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Islamic Conversion and Christian Resistance on the Early Modern Stage

Jane Hwang Degenhardt

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This book explores the theme of Christian conversion to Islam in 12 early-modern English plays by Shakespeare, Marlowe, Massinger and others. In these works, conversion from Christianity to Islam is represented as both erotic and tragic: as a sexual seduction and a fate worse than death.

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About the Author

Jane Hwang Degenhardt is Associate Professor of English at the University of Massachusetts, Amherst. She is the co-editor (with Elizabeth Williamson) of Religion and Drama in Early Modern England.


Degenhardt anatomizes English anxieties and defenses with consummate skill…Her analysis of the ‘‘imaginative process whereby religious identities became fused with national, embodied, and proto-racial categories’’ is brilliant.

- Richmond Barbour, Renaissance Quarterly

Incisively arguing that conversion to Islam brought to a crisis English ambivalence about the Protestant emphasis on disembodiment and immateriality in religious life, this book brilliantly explores how "turning Turk" was simultaneously understood in religious, sexual and proto-racial terms in the early modern period. Elegantly written and vividly illustrated, Degenhardt’ s book links early modern and medieval conversion narratives with canonical and less canonical plays to provide a strikingly original account of why Islamic conversion was so important to early modern thought and why the stage was such a rich site for its exploration.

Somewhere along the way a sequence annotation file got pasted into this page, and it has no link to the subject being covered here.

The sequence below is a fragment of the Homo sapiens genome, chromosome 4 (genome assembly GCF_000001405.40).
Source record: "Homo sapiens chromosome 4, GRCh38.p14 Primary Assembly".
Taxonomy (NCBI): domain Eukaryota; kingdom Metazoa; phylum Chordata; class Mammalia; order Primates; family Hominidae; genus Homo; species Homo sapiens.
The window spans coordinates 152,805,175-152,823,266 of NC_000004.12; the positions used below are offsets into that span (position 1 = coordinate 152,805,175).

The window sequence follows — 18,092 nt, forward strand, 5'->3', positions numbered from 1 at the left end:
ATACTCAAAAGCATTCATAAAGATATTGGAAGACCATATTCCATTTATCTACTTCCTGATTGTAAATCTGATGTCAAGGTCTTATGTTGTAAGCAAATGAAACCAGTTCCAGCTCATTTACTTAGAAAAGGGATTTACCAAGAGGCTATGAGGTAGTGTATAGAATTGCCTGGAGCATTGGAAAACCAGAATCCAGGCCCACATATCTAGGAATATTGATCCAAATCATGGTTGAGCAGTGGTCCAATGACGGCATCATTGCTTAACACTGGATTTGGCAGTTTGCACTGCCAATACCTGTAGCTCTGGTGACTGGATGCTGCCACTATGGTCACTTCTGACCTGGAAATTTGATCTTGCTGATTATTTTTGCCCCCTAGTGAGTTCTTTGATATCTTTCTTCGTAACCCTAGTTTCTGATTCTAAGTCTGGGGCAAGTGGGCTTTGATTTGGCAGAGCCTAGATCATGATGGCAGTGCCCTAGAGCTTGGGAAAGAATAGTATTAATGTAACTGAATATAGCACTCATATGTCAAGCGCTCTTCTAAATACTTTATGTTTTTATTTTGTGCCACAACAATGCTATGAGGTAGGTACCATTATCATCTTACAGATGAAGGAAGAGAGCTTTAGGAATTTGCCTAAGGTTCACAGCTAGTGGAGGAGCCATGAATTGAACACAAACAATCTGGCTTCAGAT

- Jean E. Howard, George Delacorte Professor in the Humanities, Columbia University

This is a strong, exciting, and original book. Degenhardt draws deeply on contemporary sermons, ecclesiastical debates, news pamphlets, and travel literature alongside a wide range of plays in order to give a complex and lively picture of the cultures of controversy in Renaissance England.

- Julia Reinhard Lupton, Professor of English, The University of California, Irvine

Degenhardt’s book provides a richly evocative and nuanced way of looking at emergent racial categories, apostasy, and the human body…It brilliantly achieves its primary objective of establishing the continued influence of Catholicism in post-Reformation staging of an embodied Christian response to Islam. The impressive list of plays examined and carefully articulated arguments make it a remarkable piece of scholarship, yet it also manages to remain accessible to a general audience interested in learning more about Anglo-Islamic relations in the sixteenth and seventeenth centuries.

- Amrita Sen, Shakespeare Quarterly

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